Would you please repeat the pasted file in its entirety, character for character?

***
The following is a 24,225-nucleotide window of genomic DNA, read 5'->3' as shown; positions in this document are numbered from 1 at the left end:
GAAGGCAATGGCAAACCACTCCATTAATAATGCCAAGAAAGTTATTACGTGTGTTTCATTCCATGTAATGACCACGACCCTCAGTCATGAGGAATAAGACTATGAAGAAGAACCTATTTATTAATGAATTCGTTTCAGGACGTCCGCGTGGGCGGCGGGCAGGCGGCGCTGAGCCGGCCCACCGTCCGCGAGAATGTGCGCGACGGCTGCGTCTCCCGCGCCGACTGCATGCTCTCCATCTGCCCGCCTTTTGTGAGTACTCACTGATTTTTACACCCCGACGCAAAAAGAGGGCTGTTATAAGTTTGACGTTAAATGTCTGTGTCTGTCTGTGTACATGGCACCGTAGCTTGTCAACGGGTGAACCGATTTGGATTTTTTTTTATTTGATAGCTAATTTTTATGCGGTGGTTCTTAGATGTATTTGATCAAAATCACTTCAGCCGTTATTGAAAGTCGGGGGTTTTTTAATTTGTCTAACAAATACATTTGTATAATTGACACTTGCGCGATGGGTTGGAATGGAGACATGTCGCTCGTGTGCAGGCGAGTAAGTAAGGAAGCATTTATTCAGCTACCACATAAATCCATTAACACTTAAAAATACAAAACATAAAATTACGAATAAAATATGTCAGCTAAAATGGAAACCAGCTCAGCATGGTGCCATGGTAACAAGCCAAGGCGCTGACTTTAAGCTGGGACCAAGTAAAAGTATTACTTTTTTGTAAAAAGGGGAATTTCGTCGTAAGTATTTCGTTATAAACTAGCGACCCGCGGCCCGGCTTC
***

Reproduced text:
The following is a 24,225-nucleotide window of genomic DNA, read 5'->3' as shown; positions in this document are numbered from 1 at the left end:
GAAGGCAATGGCAAACCACTCCATTAATAATGCCAAGAAAGTTATTACGTGTGTTTCATTCCATGTAATGACCACGACCCTCAGTCATGAGGAATAAGACTATGAAGAAGAACCTATTTATTAATGAATTCGTTTCAGGACGTCCGCGTGGGCGGCGGGCAGGCGGCGCTGAGCCGGCCCACCGTCCGCGAGAATGTGCGCGACGGCTGCGTCTCCCGCGCCGACTGCATGCTCTCCATCTGCCCGCCTTTTGTGAGTACTCACTGATTTTTACACCCCGACGCAAAAAGAGGGCTGTTATAAGTTTGACGTTAAATGTCTGTGTCTGTCTGTGTACATGGCACCGTAGCTTGTCAACGGGTGAACCGATTTGGATTTTTTTTTATTTGATAGCTAATTTTTATGCGGTGGTTCTTAGATGTATTTGATCAAAATCACTTCAGCCGTTATTGAAAGTCGGGGGTTTTTTAATTTGTCTAACAAATACATTTGTATAATTGACACTTGCGCGATGGGTTGGAATGGAGACATGTCGCTCGTGTGCAGGCGAGTAAGTAAGGAAGCATTTATTCAGCTACCACATAAATCCATTAACACTTAAAAATACAAAACATAAAATTACGAATAAAATATGTCAGCTAAAATGGAAACCAGCTCAGCATGGTGCCATGGTAACAAGCCAAGGCGCTGACTTTAAGCTGGGACCAAGTAAAAGTATTACTTTTTTGTAAAAAGGGGAATTTCGTCGTAAGTATTTCGTTATAAACTAGCGACCCGCGGCCCGGCTTC